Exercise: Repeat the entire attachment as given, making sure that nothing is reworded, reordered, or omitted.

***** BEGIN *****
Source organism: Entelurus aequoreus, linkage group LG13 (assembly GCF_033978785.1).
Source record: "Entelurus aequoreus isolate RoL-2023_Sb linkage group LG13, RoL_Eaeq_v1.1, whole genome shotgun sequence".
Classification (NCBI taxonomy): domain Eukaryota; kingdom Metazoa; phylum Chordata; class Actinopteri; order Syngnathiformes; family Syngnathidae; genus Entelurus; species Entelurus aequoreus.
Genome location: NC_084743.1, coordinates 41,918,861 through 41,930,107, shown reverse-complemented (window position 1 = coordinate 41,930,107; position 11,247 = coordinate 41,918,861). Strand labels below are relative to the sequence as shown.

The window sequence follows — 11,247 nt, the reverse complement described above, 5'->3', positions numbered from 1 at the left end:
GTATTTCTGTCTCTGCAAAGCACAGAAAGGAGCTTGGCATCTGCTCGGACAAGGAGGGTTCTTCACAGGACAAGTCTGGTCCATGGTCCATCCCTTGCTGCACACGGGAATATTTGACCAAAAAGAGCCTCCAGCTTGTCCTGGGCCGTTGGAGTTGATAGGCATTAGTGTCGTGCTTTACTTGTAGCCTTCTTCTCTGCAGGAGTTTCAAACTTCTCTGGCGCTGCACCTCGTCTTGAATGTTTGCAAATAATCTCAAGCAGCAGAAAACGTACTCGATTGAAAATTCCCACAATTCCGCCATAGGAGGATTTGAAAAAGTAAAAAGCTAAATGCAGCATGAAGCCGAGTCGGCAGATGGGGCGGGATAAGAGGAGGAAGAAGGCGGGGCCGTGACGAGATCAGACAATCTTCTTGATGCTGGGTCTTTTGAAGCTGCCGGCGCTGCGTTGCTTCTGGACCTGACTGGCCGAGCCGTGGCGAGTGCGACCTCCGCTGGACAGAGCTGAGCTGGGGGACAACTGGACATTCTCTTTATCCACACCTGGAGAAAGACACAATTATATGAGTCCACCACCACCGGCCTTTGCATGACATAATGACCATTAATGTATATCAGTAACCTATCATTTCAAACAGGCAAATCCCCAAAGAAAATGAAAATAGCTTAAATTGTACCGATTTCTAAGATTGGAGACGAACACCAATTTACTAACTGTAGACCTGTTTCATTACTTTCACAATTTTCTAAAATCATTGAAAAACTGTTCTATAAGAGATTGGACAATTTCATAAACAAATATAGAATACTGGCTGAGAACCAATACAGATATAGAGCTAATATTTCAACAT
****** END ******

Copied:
Source organism: Entelurus aequoreus, linkage group LG13 (assembly GCF_033978785.1).
Source record: "Entelurus aequoreus isolate RoL-2023_Sb linkage group LG13, RoL_Eaeq_v1.1, whole genome shotgun sequence".
Classification (NCBI taxonomy): domain Eukaryota; kingdom Metazoa; phylum Chordata; class Actinopteri; order Syngnathiformes; family Syngnathidae; genus Entelurus; species Entelurus aequoreus.
Genome location: NC_084743.1, coordinates 41,918,861 through 41,930,107, shown reverse-complemented (window position 1 = coordinate 41,930,107; position 11,247 = coordinate 41,918,861). Strand labels below are relative to the sequence as shown.

The window sequence follows — 11,247 nt, the reverse complement described above, 5'->3', positions numbered from 1 at the left end:
GTATTTCTGTCTCTGCAAAGCACAGAAAGGAGCTTGGCATCTGCTCGGACAAGGAGGGTTCTTCACAGGACAAGTCTGGTCCATGGTCCATCCCTTGCTGCACACGGGAATATTTGACCAAAAAGAGCCTCCAGCTTGTCCTGGGCCGTTGGAGTTGATAGGCATTAGTGTCGTGCTTTACTTGTAGCCTTCTTCTCTGCAGGAGTTTCAAACTTCTCTGGCGCTGCACCTCGTCTTGAATGTTTGCAAATAATCTCAAGCAGCAGAAAACGTACTCGATTGAAAATTCCCACAATTCCGCCATAGGAGGATTTGAAAAAGTAAAAAGCTAAATGCAGCATGAAGCCGAGTCGGCAGATGGGGCGGGATAAGAGGAGGAAGAAGGCGGGGCCGTGACGAGATCAGACAATCTTCTTGATGCTGGGTCTTTTGAAGCTGCCGGCGCTGCGTTGCTTCTGGACCTGACTGGCCGAGCCGTGGCGAGTGCGACCTCCGCTGGACAGAGCTGAGCTGGGGGACAACTGGACATTCTCTTTATCCACACCTGGAGAAAGACACAATTATATGAGTCCACCACCACCGGCCTTTGCATGACATAATGACCATTAATGTATATCAGTAACCTATCATTTCAAACAGGCAAATCCCCAAAGAAAATGAAAATAGCTTAAATTGTACCGATTTCTAAGATTGGAGACGAACACCAATTTACTAACTGTAGACCTGTTTCATTACTTTCACAATTTTCTAAAATCATTGAAAAACTGTTCTATAAGAGATTGGACAATTTCATAAACAAATATAGAATACTGGCTGAGAACCAATACAGATATAGAGCTAATATTTCAACAT